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§ 35.28

18 CFR Ch. I (4–1–17 Edition)

in the introduction to the Market Monitoring Unit provisions that identifies
the Market Monitoring Unit’s goals,
including the protection of consumers
and market participants by the identification and reporting of market design
flaws and market power abuses.
(ii) Core Functions of Market Monitoring Unit. The Market Monitoring
Unit must perform the following core
functions:
(A) Evaluate existing and proposed
market rules, tariff provisions and
market design elements and recommend proposed rule and tariff
changes to the Commission-approved
independent system operator or regional transmission organization, to
the Commission’s Office of Energy
Market Regulation staff and to other
interested entities such as state commissions and market participants, provided that:
(1) The Market Monitoring Unit is
not to effectuate its proposed market
design itself, and
(2) The Market Monitoring Unit must
limit distribution of its identifications
and recommendations to the independent system operator or regional
transmission organization and to Commission staff in the event it believes
broader dissemination could lead to exploitation, with an explanation of why
further dissemination should be avoided at that time.
(B) Review and report on the performance of the wholesale markets to
the Commission-approved independent
system operator or regional transmission organization, the Commission,
and other interested entities such as
state commissions and market participants, on at least a quarterly basis and
submit a more comprehensive annual
state of the market report. The Market
Monitoring Unit may issue additional
reports as necessary.
(C) Identify and notify the Commission’s Office of Enforcement staff of instances in which a market participant’s or the Commission-approved
independent system operator’s or regional transmission organization’s behavior may require investigation, including, but not limited to, suspected
Market Violations.
(iii) Tariff administration and mitigation

(A) A Commission-approved independent system operator or regional
transmission organization may not
permit its Market Monitoring Unit,
whether internal or external, to participate in the administration of the
Commission-approved independent system operator’s or regional transmission organization’s tariff or, except
as provided in paragraph (g)(3)(iii)(D)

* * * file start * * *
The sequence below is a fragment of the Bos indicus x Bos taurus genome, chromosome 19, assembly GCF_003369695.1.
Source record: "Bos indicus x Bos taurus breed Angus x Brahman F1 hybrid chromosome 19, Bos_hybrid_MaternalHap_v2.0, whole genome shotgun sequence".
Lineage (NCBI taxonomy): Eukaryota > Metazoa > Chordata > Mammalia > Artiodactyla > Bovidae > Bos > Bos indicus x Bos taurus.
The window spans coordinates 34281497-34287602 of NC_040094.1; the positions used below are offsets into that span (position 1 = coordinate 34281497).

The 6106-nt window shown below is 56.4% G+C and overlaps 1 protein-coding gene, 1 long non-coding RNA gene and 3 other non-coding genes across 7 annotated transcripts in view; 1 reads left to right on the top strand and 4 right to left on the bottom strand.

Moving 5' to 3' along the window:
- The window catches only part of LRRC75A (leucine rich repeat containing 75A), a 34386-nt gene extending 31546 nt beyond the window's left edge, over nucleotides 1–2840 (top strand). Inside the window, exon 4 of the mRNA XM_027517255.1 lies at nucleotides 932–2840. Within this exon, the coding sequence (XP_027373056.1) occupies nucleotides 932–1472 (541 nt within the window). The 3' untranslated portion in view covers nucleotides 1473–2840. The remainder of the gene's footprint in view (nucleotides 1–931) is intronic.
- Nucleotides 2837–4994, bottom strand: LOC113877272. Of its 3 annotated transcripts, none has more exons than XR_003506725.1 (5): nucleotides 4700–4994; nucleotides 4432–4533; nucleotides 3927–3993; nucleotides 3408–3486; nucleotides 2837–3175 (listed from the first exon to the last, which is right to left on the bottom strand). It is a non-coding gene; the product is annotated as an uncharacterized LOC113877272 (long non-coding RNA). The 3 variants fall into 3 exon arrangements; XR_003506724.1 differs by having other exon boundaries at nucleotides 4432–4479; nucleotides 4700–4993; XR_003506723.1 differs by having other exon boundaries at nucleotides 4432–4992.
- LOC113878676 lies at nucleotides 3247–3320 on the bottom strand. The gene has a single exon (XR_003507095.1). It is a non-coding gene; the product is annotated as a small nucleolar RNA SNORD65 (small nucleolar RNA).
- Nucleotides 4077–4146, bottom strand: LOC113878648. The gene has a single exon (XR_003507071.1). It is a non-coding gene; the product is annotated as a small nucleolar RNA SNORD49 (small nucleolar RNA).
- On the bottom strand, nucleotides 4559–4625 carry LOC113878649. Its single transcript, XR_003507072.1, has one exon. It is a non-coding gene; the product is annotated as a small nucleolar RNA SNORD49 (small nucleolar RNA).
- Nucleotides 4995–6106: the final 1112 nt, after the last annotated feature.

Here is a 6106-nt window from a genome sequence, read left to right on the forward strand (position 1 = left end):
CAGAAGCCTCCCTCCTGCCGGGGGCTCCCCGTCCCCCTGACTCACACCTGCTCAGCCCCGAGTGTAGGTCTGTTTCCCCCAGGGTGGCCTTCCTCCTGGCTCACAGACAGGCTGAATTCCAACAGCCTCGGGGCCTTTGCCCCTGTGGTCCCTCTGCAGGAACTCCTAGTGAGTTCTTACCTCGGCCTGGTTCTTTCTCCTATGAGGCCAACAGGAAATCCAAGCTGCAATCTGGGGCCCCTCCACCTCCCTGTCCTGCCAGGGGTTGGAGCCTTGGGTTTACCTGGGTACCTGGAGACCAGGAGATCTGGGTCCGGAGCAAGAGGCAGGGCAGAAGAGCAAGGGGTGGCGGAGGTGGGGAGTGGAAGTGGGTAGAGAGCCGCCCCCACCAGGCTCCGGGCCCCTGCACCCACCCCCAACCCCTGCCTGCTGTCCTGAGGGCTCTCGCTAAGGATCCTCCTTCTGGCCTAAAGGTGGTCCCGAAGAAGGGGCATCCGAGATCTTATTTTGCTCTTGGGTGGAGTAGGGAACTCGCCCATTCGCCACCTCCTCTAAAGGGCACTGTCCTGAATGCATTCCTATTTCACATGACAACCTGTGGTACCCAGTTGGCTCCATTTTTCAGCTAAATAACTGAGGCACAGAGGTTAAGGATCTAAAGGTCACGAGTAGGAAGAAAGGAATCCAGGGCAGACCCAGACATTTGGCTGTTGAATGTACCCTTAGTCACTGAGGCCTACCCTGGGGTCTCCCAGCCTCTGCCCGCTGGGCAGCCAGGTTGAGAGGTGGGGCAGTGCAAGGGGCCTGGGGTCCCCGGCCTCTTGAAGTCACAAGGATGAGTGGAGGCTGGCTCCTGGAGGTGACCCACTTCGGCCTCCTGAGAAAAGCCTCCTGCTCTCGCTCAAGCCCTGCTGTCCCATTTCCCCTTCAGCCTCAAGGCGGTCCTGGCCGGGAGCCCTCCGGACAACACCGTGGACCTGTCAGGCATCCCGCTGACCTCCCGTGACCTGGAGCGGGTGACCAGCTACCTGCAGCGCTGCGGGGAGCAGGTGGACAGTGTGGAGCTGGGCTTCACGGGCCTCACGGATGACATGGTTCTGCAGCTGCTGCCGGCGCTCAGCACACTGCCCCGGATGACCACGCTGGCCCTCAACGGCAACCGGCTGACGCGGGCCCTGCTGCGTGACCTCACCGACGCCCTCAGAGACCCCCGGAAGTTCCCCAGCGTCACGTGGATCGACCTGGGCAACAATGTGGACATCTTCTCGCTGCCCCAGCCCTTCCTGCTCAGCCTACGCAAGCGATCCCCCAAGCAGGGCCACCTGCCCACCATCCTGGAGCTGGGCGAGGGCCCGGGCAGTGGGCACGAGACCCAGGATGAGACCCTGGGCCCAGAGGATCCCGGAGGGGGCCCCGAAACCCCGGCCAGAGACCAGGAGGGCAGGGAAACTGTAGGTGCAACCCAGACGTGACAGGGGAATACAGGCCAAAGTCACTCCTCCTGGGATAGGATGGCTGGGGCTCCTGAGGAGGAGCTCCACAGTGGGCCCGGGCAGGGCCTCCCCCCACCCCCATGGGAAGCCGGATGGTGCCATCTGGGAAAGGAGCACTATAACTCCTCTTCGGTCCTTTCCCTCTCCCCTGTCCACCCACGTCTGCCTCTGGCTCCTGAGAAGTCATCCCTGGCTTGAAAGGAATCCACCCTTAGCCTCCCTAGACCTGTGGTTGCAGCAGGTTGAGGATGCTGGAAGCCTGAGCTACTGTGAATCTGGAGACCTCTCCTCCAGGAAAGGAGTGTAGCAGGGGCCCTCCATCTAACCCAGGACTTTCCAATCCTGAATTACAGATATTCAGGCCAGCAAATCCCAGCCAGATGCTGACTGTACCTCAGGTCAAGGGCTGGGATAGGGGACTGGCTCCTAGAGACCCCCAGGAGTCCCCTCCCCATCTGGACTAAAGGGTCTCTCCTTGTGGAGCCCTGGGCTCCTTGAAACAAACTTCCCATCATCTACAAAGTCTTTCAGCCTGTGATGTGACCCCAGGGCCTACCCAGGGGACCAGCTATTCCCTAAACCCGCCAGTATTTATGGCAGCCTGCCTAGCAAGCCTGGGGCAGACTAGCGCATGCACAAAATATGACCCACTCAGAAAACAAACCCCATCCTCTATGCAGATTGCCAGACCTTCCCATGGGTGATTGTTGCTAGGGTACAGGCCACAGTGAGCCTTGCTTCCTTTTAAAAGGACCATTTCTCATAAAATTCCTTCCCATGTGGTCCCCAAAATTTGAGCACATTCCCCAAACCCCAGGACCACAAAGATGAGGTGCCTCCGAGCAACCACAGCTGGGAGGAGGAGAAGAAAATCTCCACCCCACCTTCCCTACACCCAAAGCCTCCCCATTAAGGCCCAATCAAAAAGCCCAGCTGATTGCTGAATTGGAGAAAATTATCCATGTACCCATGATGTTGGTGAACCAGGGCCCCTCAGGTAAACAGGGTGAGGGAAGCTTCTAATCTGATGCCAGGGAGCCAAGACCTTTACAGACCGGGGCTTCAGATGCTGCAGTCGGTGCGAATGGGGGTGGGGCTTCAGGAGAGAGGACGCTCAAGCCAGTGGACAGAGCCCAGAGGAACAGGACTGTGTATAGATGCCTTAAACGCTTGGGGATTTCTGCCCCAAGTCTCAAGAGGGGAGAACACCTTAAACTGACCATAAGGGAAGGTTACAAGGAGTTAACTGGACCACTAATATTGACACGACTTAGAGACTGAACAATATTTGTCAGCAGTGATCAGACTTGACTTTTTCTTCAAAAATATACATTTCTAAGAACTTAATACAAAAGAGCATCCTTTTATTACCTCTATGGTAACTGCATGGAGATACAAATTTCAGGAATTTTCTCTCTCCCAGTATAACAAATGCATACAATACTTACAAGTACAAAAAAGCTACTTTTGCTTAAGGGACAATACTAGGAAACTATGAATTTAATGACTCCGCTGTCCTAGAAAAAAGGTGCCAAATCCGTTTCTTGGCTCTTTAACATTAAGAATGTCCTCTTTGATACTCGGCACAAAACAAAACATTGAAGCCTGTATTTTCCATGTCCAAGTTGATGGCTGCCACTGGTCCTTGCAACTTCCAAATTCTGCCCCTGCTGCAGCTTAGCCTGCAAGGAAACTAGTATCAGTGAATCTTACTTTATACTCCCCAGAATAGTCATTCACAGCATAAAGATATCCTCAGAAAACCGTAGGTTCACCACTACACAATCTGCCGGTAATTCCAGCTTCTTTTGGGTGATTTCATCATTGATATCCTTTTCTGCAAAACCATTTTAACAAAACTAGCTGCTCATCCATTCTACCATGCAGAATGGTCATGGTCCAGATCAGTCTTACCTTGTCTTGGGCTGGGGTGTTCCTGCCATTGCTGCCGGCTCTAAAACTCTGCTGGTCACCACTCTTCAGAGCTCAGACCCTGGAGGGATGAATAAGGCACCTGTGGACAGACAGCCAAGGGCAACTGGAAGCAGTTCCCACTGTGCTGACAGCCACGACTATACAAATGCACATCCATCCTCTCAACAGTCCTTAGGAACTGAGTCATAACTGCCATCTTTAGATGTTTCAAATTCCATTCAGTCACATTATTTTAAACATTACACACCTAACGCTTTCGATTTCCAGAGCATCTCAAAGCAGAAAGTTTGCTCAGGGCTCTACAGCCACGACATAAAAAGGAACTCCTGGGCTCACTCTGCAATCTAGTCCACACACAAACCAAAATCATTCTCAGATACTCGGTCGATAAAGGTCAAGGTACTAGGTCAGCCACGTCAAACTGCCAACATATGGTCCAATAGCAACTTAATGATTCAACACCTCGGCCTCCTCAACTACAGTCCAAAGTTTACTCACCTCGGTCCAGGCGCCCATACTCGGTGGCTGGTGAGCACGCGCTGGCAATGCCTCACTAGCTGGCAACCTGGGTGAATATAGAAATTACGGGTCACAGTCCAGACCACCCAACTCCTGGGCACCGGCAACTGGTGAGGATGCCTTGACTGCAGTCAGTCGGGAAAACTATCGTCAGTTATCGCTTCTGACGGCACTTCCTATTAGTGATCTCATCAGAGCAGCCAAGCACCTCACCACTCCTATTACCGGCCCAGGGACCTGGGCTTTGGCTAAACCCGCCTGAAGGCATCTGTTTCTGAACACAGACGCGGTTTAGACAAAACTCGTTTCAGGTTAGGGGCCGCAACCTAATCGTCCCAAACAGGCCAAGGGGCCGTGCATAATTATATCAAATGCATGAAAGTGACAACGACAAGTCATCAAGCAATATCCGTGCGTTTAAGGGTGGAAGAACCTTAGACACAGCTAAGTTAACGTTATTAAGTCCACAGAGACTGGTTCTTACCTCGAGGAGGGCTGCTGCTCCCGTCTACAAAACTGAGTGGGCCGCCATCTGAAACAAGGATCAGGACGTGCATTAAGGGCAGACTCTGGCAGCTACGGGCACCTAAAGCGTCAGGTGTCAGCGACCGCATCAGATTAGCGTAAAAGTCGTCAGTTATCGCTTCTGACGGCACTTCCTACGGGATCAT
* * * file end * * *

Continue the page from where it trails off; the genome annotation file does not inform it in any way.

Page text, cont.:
of this section, to conduct prospective
mitigation.
(B) A Commission-approved independent system operator or regional
transmission organization may permit
its Market Monitoring Unit to provide
the inputs required for the Commission-approved independent system operator or regional transmission organization to conduct prospective mitigation, including, but not limited to, reference levels, identification of system
constraints, and cost calculations.
(C) A Commission-approved independent system operator or regional
transmission organization may allow
its Market Monitoring Unit to conduct
retrospective mitigation.
(D) A Commission-approved independent system operator or regional
transmission organization with a hybrid Market Monitoring Unit structure
may permit its internal market monitor to conduct prospective and/or retrospective mitigation, in which case it
must assign to its external market
monitor the responsibility and the
tools to monitor the quality and appropriateness of the mitigation.
(E) Each Commission-approved independent system operator or regional
transmission organization must identify in its tariff the functions the Market Monitoring Unit will perform and
the functions the Commission-approved independent system operator or
regional transmission organization will
perform.
(iv) Protocols on Market Monitoring
Unit referrals to the Commission of suspected violations.
(A) A Market Monitoring Unit is to
make a non-public referral to the Commission in all instances where the Market Monitoring Unit has reason to believe that a Market Violation has occurred. While the Market Monitoring
Unit need not be able to prove that a
Market Violation has occurred, the

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Federal Energy Regulatory Commission
Market Monitoring Unit is to provide
sufficient credible information to warrant further investigation by the Commission. Once the Market Monitoring
Unit has obtained sufficient credible
information to warrant referral to the
Commission, the Market Monitoring
Unit is to immediately refer the matter to the Commission and desist from
independent action related to the alleged Market Violation. This does not
preclude the Market Monitoring Unit
from continuing to monitor for any repeated instances of the activity by the
same or other entities, which would
constitute new Market Violations. The
Market Monitoring Unit is to respond
to requests from the Commission for
any additional information in connection with the alleged Market Violation
it has referred.
(B) All referrals to the Commission
of alleged Market Violations are to be
in writing, whether transmitted electronically, by fax, mail, or courier. The
Market Monitoring Unit may alert the
Commission orally in advance of the
written referral.